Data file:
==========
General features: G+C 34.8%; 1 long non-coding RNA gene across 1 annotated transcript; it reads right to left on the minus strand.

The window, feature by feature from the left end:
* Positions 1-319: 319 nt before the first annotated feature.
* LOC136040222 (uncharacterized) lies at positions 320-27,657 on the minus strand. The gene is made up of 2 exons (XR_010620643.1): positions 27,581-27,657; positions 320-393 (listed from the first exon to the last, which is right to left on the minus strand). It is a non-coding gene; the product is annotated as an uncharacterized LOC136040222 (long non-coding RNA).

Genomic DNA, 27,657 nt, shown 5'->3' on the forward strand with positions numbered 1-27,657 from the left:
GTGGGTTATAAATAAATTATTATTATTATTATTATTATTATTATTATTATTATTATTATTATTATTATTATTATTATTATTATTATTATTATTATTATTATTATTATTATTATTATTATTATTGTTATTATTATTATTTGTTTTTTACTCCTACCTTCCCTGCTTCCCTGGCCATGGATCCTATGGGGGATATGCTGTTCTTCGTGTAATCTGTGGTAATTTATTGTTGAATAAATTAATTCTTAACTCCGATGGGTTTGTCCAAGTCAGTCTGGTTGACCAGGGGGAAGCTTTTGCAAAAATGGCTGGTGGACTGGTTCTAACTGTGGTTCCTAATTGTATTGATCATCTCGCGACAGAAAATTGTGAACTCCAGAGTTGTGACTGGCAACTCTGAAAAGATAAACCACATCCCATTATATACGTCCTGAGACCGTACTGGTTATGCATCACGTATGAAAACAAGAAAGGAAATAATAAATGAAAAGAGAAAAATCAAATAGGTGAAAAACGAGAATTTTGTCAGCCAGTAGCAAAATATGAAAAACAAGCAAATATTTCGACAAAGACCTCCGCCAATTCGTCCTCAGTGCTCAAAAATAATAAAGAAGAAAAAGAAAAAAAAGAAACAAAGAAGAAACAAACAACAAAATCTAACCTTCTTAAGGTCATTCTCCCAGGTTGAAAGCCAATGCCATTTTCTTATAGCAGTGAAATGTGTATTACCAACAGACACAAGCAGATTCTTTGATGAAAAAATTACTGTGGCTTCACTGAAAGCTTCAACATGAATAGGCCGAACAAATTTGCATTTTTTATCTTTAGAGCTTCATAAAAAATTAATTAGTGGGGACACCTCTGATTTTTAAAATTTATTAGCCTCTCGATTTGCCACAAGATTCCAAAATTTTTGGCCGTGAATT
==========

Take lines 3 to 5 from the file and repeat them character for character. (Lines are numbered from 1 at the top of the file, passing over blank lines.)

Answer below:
* Positions 1-319: 319 nt before the first annotated feature.
* LOC136040222 (uncharacterized) lies at positions 320-27,657 on the minus strand. The gene is made up of 2 exons (XR_010620643.1): positions 27,581-27,657; positions 320-393 (listed from the first exon to the last, which is right to left on the minus strand). It is a non-coding gene; the product is annotated as an uncharacterized LOC136040222 (long non-coding RNA).

Genomic DNA, 27,657 nt, shown 5'->3' on the forward strand with positions numbered 1-27,657 from the left: